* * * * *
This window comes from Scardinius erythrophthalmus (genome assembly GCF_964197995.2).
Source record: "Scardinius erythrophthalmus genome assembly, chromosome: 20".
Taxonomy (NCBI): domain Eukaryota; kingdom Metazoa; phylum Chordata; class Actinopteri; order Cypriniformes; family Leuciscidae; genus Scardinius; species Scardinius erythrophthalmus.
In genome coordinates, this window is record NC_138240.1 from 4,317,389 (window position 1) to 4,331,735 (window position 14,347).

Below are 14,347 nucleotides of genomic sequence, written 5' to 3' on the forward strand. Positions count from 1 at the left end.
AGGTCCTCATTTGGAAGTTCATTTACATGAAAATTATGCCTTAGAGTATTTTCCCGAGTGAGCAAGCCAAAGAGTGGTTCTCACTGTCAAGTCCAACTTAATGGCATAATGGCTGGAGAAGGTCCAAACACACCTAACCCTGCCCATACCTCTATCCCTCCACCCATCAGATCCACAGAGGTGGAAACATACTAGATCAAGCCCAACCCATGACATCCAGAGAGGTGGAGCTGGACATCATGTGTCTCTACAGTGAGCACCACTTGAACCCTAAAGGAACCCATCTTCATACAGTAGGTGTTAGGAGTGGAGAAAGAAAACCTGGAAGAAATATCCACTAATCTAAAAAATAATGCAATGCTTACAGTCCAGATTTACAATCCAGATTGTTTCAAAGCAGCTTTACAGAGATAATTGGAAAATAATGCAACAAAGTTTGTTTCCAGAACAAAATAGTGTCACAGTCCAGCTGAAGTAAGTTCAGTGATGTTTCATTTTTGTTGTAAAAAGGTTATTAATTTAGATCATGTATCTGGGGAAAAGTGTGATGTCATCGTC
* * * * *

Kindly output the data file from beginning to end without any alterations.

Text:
This window comes from Scardinius erythrophthalmus (genome assembly GCF_964197995.2).
Source record: "Scardinius erythrophthalmus genome assembly, chromosome: 20".
Taxonomy (NCBI): domain Eukaryota; kingdom Metazoa; phylum Chordata; class Actinopteri; order Cypriniformes; family Leuciscidae; genus Scardinius; species Scardinius erythrophthalmus.
In genome coordinates, this window is record NC_138240.1 from 4,317,389 (window position 1) to 4,331,735 (window position 14,347).

Below are 14,347 nucleotides of genomic sequence, written 5' to 3' on the forward strand. Positions count from 1 at the left end.
AGGTCCTCATTTGGAAGTTCATTTACATGAAAATTATGCCTTAGAGTATTTTCCCGAGTGAGCAAGCCAAAGAGTGGTTCTCACTGTCAAGTCCAACTTAATGGCATAATGGCTGGAGAAGGTCCAAACACACCTAACCCTGCCCATACCTCTATCCCTCCACCCATCAGATCCACAGAGGTGGAAACATACTAGATCAAGCCCAACCCATGACATCCAGAGAGGTGGAGCTGGACATCATGTGTCTCTACAGTGAGCACCACTTGAACCCTAAAGGAACCCATCTTCATACAGTAGGTGTTAGGAGTGGAGAAAGAAAACCTGGAAGAAATATCCACTAATCTAAAAAATAATGCAATGCTTACAGTCCAGATTTACAATCCAGATTGTTTCAAAGCAGCTTTACAGAGATAATTGGAAAATAATGCAACAAAGTTTGTTTCCAGAACAAAATAGTGTCACAGTCCAGCTGAAGTAAGTTCAGTGATGTTTCATTTTTGTTGTAAAAAGGTTATTAATTTAGATCATGTATCTGGGGAAAAGTGTGATGTCATCGTC